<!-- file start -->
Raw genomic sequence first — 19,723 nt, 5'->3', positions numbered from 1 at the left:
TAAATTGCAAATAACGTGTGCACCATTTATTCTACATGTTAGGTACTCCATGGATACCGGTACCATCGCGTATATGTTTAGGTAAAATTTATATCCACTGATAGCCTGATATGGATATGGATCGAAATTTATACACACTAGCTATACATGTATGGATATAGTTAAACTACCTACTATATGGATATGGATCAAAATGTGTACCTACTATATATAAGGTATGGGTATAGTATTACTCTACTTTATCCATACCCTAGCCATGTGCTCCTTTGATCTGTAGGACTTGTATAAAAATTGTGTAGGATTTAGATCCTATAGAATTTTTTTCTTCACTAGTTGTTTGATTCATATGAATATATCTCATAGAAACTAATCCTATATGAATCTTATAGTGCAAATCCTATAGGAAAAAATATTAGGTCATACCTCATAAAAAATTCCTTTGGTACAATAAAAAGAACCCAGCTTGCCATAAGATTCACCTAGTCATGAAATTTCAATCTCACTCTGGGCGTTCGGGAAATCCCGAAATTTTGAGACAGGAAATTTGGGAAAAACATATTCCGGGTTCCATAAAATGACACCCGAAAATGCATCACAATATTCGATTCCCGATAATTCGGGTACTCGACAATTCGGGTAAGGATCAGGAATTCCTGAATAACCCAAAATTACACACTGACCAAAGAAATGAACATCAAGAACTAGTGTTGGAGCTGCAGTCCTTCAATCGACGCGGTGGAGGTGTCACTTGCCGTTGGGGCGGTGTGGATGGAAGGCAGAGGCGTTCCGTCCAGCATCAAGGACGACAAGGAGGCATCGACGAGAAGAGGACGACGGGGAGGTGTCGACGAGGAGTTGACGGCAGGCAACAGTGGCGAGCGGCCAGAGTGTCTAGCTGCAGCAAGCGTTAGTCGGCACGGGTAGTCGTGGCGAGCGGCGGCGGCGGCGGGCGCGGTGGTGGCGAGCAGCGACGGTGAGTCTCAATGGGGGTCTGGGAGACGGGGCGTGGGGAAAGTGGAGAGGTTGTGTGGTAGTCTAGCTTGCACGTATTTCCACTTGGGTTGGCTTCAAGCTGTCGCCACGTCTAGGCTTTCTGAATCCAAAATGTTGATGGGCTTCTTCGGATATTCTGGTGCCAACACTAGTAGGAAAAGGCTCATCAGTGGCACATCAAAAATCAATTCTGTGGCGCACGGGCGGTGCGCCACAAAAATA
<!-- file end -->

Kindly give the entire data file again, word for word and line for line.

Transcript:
Raw genomic sequence first — 19,723 nt, 5'->3', positions numbered from 1 at the left:
TAAATTGCAAATAACGTGTGCACCATTTATTCTACATGTTAGGTACTCCATGGATACCGGTACCATCGCGTATATGTTTAGGTAAAATTTATATCCACTGATAGCCTGATATGGATATGGATCGAAATTTATACACACTAGCTATACATGTATGGATATAGTTAAACTACCTACTATATGGATATGGATCAAAATGTGTACCTACTATATATAAGGTATGGGTATAGTATTACTCTACTTTATCCATACCCTAGCCATGTGCTCCTTTGATCTGTAGGACTTGTATAAAAATTGTGTAGGATTTAGATCCTATAGAATTTTTTTCTTCACTAGTTGTTTGATTCATATGAATATATCTCATAGAAACTAATCCTATATGAATCTTATAGTGCAAATCCTATAGGAAAAAATATTAGGTCATACCTCATAAAAAATTCCTTTGGTACAATAAAAAGAACCCAGCTTGCCATAAGATTCACCTAGTCATGAAATTTCAATCTCACTCTGGGCGTTCGGGAAATCCCGAAATTTTGAGACAGGAAATTTGGGAAAAACATATTCCGGGTTCCATAAAATGACACCCGAAAATGCATCACAATATTCGATTCCCGATAATTCGGGTACTCGACAATTCGGGTAAGGATCAGGAATTCCTGAATAACCCAAAATTACACACTGACCAAAGAAATGAACATCAAGAACTAGTGTTGGAGCTGCAGTCCTTCAATCGACGCGGTGGAGGTGTCACTTGCCGTTGGGGCGGTGTGGATGGAAGGCAGAGGCGTTCCGTCCAGCATCAAGGACGACAAGGAGGCATCGACGAGAAGAGGACGACGGGGAGGTGTCGACGAGGAGTTGACGGCAGGCAACAGTGGCGAGCGGCCAGAGTGTCTAGCTGCAGCAAGCGTTAGTCGGCACGGGTAGTCGTGGCGAGCGGCGGCGGCGGCGGGCGCGGTGGTGGCGAGCAGCGACGGTGAGTCTCAATGGGGGTCTGGGAGACGGGGCGTGGGGAAAGTGGAGAGGTTGTGTGGTAGTCTAGCTTGCACGTATTTCCACTTGGGTTGGCTTCAAGCTGTCGCCACGTCTAGGCTTTCTGAATCCAAAATGTTGATGGGCTTCTTCGGATATTCTGGTGCCAACACTAGTAGGAAAAGGCTCATCAGTGGCACATCAAAAATCAATTCTGTGGCGCACGGGCGGTGCGCCACAAAAATA